The Wen Hair Controversy Is Not Over

Photographed by Christelle de Castro.
Update: Wen has responded to the FDA investigation with the following statement: "The Wen by Chaz Dean family cares deeply about everyone's hair health. We encourage people who inquire about any hair issues to seek qualified medical assistance because it is a complex topic. Wen by Chaz Dean is safe, and millions of bottles have been sold over the last 16 years. We have consistently cooperated with the FDA and will continue to do so. We love our brand and our customers."

Update, 11:30 a.m. July 21:
The FDA is now getting involved in the Wen controversy from last year. According to a recent statement, a team is investigating the 127 reports the agency has received from consumers about the brand's cleansing-conditioner products. The reports include complaints of hair loss, hair breakage, balding, and itching. The FDA also noted that it is looking into more than 21,000 alleged complaints reported directly to Chaz Dean, Inc. and Guthy-Renker, LLC.
This story was originally published on December 16, 2015, at 3 p.m.

You might've heard about the beauty brand Wen and its sulfate-free cleansing conditioner. And, if you're not familiar with the product, you've probably come across the brand's infomercials at some point during one of your late-night channel surfs. Wen basically ushered in the mainstream co-washing movement — bringing a non-lathering product to the market that has since given birth to a number of copycats. But the Wen name is quickly losing credibility with the latest news.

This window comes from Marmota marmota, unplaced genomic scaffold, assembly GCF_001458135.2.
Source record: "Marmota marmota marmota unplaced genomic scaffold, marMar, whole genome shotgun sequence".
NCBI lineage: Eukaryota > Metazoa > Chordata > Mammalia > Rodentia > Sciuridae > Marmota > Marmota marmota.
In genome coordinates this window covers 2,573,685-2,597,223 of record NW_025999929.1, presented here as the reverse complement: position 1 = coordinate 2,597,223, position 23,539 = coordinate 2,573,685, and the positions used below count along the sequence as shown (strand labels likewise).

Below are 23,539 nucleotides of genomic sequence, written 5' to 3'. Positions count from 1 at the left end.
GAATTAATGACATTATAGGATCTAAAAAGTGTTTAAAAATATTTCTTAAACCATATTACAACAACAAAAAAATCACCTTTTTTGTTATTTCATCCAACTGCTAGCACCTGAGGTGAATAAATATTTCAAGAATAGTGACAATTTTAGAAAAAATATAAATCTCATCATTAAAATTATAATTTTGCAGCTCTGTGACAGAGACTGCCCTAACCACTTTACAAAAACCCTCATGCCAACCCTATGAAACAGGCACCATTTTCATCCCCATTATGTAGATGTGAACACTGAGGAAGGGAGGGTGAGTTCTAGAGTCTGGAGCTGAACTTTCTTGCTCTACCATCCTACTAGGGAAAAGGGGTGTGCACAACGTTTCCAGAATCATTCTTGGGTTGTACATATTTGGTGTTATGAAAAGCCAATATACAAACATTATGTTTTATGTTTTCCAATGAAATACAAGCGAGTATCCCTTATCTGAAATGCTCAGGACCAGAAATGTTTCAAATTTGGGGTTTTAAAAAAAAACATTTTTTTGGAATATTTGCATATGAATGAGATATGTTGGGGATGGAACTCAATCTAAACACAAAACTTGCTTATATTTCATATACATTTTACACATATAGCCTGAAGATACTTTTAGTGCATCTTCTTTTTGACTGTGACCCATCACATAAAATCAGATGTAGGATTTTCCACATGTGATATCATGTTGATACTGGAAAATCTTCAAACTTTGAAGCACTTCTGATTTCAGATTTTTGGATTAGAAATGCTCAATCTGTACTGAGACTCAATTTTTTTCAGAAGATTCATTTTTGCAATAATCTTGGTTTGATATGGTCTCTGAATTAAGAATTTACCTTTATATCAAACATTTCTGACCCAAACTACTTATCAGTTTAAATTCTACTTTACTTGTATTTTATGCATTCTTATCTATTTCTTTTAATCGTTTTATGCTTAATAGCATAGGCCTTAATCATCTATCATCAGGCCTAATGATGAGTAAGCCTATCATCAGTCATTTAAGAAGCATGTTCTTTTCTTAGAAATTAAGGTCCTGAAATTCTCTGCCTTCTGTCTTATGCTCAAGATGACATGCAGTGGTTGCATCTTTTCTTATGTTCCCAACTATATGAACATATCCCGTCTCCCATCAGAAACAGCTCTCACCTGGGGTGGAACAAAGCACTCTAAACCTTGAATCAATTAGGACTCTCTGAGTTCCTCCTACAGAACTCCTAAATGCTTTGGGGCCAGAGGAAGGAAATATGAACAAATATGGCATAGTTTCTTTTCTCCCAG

The Daily Beast reports that a group of 200 women in 40 states have filed a class-action lawsuit against Wen by Chaz Dean and maker Guthy-Renker, claiming that the products can cause "severe and possibly permanent damage to hair, including significant hair loss to the point of visible bald spots, hair breakage, scalp irritation, and rash."

These concerns are backed up by a number of harsh reviews and social media posts. The most recent review on Sephora reads: "I had been interested in Wen hair care for a while, because of the amazing shows/commercials. I have been using the conditioner for about two months. My hair started to fall out, and I wasn't sure why. I would see huge clumps in the drain, strands on my clothes, and I could just pull a handful of strands out of my ends. If you look at my hair, the hair loss is not visible, but I see it fall out everyday. The only thing that had changed was the Wen conditioner, and another Wen styling product. This conditioner makes my hair incredibly soft, but it's not worth it! I recently found out that lots of people have reported hair loss! This is not a coincidence! Don't take a chance! Do not buy this product! There are other conditioners that will provide the soft, shiny results, without the hair loss! I am starting my hunt for a new conditioner ASAP!"

Followed up by: "I was introduced to this product a couple of years ago and thought it was the most revolutionary product I had ever used. However, for the past year I have been loosing my hair at an alarming rate. I can't be 100% sure it is the Wen Product but let me tell you my hair is falling out by the handfuls!" One woman wrote a particularly heart-breaking cry-for-help post on the brand's Facebook page earlier this month (see below). The comment portion also includes a number of customers relaying similar instances.

I can't leave my house I'm depressed wen hair products is responsible for my hair loss I have been shampooing and...

Posted by Tracie Hashton on Monday, 7 December 2015

On top of the hair-damage claims, the class-action lawsuit states that Guthy-Renker reportedly removed negative online reviews and erased comments about hair loss from the Wen Facebook page (although, clearly, many remain).